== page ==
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Soaring China steel imports draw fire

Update: September, 25/2012 - 10:41

HA NOI (VNS)— Steelmakers are calling on the authorities to crack down on unlawful steel imports at a time when the domestic industry is already struggling with low demand and large stockpiles.

Viet Nam Steel Corporation's deputy director Vu Ba On said the country had recently seen a sudden increase in imported steel volumes, especially from China.

Figures from the Viet Nam Steel Association (VSA) show that imports from China in the first eight month of this year reached 137,500 tonnes, more than 5 times the quantity in the same period last year. According to the VSA, the entire quantity of steel entering from China last year totalled only 53,600 tonnes.

Much of this stell was with boron was added (about 0.0008 per cent), allowing it to be classified as "alloyed steel" and enjoy a lower import tax rate than construction steel. Construction is subject to an import duty of 15 per cent while "alloyed steel" faces a duty of only 10 per cent.

The Import Export Analysis and Classification Centre of General Department of Customs has also complained that it lacks the facilities to test for and verify the boron levels of steel entering the country.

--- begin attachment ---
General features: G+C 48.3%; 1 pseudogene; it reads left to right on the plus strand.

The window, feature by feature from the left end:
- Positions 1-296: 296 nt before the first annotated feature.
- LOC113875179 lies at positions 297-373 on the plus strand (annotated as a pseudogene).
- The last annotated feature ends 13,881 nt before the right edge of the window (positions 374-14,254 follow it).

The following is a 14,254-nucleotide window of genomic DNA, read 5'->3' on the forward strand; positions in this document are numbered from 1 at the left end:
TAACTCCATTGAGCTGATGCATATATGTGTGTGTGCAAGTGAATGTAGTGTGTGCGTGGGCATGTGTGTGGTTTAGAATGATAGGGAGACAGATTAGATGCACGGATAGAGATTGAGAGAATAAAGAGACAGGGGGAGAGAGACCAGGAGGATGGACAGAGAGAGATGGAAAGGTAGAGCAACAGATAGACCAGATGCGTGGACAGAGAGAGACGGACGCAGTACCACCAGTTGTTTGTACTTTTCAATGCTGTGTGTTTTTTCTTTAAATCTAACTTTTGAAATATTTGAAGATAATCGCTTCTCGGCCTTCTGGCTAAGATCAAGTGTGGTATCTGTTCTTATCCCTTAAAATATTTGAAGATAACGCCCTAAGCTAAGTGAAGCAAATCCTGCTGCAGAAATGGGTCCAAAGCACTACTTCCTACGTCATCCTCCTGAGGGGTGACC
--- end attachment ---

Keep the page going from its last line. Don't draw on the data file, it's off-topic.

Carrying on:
Once imported, steel from China is sold at prices VND800,000-VND1 million (US$38-47) per tonne below the domestic price, creating unhealthy competition for domestic producers, said On, accusing China of pushing to increase exports of its own steel surpluses into Viet Nam and other ASEAN countries.

Meanwhile, domestic steel production and demand have both decreased by about 10 per cent from the level in the same period last year, while the volume of steel sold in the third quarter, at 300,000 tonnes per month, was well below the usual monthly average of around 420,000 tonnes, VSA vice president Nguyen Tien Nghi.

The total capacity of all steel mills nationwide was about 12 million tonnes per year while this year's demand was estimated at only 5 million tonnes, Nghi said.

In order to promote consumption, Nghi proposed that the value-added tax applied to steel be reduced from the current 10 per cent to 5 per cent, while additional measures be taken to curtail the low of imported product.

"If State administrative agencies do not take measures to deal with this issue and domestic enterprises get a more reasonable price, imported steel will continue to flood the domestic market," he said. — VNS

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